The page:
7 Tips for Roasting Vegetables
Roasting is one of the simplest methods of cooking. Dry heat (usually from an oven) transforms raw ingredients into golden brown deliciousness. And while you can certainly roast proteins like beef and fish, some of the most delicious roasted recipes are vegetarian-friendly.
Cut your vegetables to roughly even sizes.
This will ensure nearly equal cooking time, and you won’t be left with any pieces charred to a crisp or raw on the inside.
Coat liberally with olive oil and salt.
Most home cooks under-salt their food. Start with a generous pinch. Always taste your food before serving, and learn from experience how much salt is enough.
Cook your vegetables in a single layer.
If they’re overcrowded, they’ll come out soggy, without the delicious crispy edges roasting can provide.
Experiment with spices.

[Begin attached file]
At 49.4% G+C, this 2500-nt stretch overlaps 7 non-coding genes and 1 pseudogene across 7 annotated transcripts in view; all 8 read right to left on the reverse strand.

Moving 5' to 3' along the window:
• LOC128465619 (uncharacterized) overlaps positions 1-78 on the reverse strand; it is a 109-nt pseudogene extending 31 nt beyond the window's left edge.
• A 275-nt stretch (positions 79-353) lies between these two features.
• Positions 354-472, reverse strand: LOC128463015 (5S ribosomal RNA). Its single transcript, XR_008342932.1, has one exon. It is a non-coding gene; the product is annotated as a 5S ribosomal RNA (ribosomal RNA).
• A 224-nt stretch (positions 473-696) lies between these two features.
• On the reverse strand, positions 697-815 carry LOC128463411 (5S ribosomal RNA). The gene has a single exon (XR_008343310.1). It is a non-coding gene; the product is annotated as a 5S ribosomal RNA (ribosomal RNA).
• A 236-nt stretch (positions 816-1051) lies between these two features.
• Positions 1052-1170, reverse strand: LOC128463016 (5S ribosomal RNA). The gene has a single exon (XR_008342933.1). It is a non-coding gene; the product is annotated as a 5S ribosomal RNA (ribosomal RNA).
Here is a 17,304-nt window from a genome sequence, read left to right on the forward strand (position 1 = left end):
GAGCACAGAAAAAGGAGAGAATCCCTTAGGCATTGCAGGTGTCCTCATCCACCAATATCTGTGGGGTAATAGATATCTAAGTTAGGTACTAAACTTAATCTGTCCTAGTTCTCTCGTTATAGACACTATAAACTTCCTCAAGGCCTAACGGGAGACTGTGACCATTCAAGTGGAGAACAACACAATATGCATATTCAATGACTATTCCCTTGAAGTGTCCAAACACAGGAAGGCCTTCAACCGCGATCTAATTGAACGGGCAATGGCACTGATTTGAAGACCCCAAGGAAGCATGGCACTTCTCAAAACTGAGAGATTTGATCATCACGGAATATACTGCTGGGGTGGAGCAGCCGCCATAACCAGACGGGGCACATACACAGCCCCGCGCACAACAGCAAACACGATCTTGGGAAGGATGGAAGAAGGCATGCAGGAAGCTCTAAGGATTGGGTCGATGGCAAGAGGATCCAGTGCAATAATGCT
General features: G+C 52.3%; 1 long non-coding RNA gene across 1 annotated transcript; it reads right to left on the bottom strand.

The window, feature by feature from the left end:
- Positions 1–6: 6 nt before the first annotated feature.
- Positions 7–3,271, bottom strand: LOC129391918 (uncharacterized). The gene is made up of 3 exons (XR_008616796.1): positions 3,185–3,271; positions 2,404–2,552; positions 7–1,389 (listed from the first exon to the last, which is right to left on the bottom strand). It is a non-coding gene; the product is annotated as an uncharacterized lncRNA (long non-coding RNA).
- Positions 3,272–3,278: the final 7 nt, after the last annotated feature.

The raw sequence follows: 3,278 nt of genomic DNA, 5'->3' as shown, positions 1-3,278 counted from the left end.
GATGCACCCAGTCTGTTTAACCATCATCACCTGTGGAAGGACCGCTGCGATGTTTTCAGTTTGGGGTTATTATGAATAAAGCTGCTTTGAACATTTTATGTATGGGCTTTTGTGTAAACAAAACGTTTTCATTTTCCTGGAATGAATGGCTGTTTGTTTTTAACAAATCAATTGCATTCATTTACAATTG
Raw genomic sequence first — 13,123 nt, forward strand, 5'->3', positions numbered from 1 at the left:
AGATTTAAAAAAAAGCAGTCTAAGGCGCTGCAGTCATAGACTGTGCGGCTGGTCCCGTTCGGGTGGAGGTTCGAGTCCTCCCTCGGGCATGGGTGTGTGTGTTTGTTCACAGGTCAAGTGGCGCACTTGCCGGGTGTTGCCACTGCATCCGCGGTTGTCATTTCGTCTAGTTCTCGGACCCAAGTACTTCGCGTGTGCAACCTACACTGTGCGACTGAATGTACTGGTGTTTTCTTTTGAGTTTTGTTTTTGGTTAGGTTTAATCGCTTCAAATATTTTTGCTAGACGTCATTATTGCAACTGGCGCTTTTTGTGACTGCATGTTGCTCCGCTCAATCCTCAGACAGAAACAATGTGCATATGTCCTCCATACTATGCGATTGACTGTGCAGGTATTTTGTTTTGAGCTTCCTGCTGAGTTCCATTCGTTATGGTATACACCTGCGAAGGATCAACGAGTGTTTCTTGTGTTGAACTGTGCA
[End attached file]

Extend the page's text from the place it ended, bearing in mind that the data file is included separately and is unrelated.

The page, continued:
While salt and oil are all you need for delicious flavor, seasoning is a chance to push your flavors in one direction or another. Proto recommends coriander seed for carrots, while butternut squash can be tilted in a North African direction with cayenne and cumin. Follow your instincts or look to online recipes for inspiration.
Get to know your produce.
Spongy vegetables like eggplant call for more oil and salt, while tomatoes can be cut in half and roasted skin-side up. The skins will blister in the oven and come off easily afterwards. You’ll get better with practice and won’t need recipes at all.
Oven temperature is surprisingly flexible.
Whether you choose a gentle 350°F or crank the oven past 400, the important thing is to keep an eye on your food and remove from the heat when the outside is browned and the insides are tender. Vegetables like asparagus and zucchini will generally cook faster than tougher items like carrots and butternut squash, but your individual oven and the size of your cut veggies will also influence cook time.
Observation is key.
As an experiment, check your vegetables after a few minutes, when you know they’ll be undercooked. Check several more times until they’re done, noting how they transform throughout the process. Soon you’ll be aware of the cues—visual, textural, and olfactory—that will lead you to roasted perfection.